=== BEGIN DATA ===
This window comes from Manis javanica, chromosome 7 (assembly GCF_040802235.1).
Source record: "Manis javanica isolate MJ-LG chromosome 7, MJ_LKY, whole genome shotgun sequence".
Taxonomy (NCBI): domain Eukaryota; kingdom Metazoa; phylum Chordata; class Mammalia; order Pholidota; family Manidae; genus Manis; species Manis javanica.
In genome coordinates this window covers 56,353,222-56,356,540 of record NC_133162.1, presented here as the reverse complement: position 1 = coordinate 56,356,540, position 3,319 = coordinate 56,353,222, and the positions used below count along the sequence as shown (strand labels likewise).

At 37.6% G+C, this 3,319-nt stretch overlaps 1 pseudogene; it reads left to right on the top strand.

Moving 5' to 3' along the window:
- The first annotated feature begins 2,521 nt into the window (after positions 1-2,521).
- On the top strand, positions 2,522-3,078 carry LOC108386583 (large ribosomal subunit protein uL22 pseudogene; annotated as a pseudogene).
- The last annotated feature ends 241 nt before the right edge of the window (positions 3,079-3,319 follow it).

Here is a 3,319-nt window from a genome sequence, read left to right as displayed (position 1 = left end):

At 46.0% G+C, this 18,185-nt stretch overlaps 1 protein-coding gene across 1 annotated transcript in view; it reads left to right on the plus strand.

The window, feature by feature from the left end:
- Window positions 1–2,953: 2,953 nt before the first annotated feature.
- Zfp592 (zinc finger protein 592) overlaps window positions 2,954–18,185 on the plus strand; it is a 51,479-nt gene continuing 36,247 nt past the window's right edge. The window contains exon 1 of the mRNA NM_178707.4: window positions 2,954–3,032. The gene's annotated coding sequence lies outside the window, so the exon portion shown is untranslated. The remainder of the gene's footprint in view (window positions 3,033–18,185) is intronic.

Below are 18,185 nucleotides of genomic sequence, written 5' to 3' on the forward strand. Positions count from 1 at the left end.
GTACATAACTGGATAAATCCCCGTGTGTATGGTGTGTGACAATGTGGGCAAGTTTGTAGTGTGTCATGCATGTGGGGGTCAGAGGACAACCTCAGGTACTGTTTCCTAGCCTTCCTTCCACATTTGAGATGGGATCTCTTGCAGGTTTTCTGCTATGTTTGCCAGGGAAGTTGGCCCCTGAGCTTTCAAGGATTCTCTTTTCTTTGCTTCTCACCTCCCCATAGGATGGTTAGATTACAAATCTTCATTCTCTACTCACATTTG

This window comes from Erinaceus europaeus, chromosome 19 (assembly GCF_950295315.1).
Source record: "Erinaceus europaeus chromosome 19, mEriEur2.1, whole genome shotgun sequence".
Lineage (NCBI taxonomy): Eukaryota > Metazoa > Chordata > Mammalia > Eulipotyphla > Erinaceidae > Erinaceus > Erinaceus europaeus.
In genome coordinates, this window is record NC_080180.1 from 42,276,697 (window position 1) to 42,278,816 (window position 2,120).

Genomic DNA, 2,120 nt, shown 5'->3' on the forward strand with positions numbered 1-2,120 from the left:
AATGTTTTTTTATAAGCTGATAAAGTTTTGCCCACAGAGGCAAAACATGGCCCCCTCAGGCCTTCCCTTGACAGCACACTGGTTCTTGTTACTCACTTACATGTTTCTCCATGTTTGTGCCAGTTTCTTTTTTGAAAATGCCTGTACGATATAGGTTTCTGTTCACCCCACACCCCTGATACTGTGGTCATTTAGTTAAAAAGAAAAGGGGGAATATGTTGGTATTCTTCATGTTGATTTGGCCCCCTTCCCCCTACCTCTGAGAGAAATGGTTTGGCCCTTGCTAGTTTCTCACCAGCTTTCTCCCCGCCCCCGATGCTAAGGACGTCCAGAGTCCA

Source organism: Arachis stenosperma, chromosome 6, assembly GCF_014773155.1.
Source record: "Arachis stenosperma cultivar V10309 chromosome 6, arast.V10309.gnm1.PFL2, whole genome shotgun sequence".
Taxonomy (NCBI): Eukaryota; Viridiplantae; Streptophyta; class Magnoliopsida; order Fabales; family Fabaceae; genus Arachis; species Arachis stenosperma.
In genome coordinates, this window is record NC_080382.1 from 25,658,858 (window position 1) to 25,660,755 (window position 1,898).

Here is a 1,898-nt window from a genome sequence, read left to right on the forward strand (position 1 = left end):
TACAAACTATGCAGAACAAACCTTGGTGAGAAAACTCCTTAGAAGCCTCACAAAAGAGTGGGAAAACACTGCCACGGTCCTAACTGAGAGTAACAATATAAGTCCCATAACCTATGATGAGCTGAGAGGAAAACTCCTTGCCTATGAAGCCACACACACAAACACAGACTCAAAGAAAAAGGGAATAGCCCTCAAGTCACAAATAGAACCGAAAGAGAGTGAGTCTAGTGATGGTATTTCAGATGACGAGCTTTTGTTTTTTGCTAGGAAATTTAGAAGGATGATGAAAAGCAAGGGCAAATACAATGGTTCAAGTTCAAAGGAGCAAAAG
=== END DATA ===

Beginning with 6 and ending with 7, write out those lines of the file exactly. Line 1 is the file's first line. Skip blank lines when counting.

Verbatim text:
Moving 5' to 3' along the window:
- The first annotated feature begins 2,521 nt into the window (after positions 1-2,521).